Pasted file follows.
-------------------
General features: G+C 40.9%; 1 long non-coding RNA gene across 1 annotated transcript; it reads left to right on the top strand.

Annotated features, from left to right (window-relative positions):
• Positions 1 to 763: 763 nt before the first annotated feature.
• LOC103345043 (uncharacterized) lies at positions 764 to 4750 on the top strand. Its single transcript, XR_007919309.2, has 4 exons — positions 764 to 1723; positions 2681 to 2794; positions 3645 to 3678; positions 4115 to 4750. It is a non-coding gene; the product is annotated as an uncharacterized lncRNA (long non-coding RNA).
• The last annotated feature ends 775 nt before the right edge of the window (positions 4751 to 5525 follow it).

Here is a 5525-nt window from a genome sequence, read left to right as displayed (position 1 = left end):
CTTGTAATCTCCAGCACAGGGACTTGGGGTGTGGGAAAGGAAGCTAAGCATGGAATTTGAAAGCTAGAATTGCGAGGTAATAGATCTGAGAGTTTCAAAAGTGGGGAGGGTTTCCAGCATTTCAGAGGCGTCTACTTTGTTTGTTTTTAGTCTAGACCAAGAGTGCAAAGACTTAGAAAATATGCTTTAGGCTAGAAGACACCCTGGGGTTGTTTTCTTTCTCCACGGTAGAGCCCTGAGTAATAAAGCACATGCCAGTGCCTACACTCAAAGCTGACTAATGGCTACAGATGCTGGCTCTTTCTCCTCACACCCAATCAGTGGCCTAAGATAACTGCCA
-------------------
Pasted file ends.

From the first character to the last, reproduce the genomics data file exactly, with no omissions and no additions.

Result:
General features: G+C 40.9%; 1 long non-coding RNA gene across 1 annotated transcript; it reads left to right on the top strand.

Annotated features, from left to right (window-relative positions):
• Positions 1 to 763: 763 nt before the first annotated feature.
• LOC103345043 (uncharacterized) lies at positions 764 to 4750 on the top strand. Its single transcript, XR_007919309.2, has 4 exons — positions 764 to 1723; positions 2681 to 2794; positions 3645 to 3678; positions 4115 to 4750. It is a non-coding gene; the product is annotated as an uncharacterized lncRNA (long non-coding RNA).
• The last annotated feature ends 775 nt before the right edge of the window (positions 4751 to 5525 follow it).

Here is a 5525-nt window from a genome sequence, read left to right as displayed (position 1 = left end):
CTTGTAATCTCCAGCACAGGGACTTGGGGTGTGGGAAAGGAAGCTAAGCATGGAATTTGAAAGCTAGAATTGCGAGGTAATAGATCTGAGAGTTTCAAAAGTGGGGAGGGTTTCCAGCATTTCAGAGGCGTCTACTTTGTTTGTTTTTAGTCTAGACCAAGAGTGCAAAGACTTAGAAAATATGCTTTAGGCTAGAAGACACCCTGGGGTTGTTTTCTTTCTCCACGGTAGAGCCCTGAGTAATAAAGCACATGCCAGTGCCTACACTCAAAGCTGACTAATGGCTACAGATGCTGGCTCTTTCTCCTCACACCCAATCAGTGGCCTAAGATAACTGCCA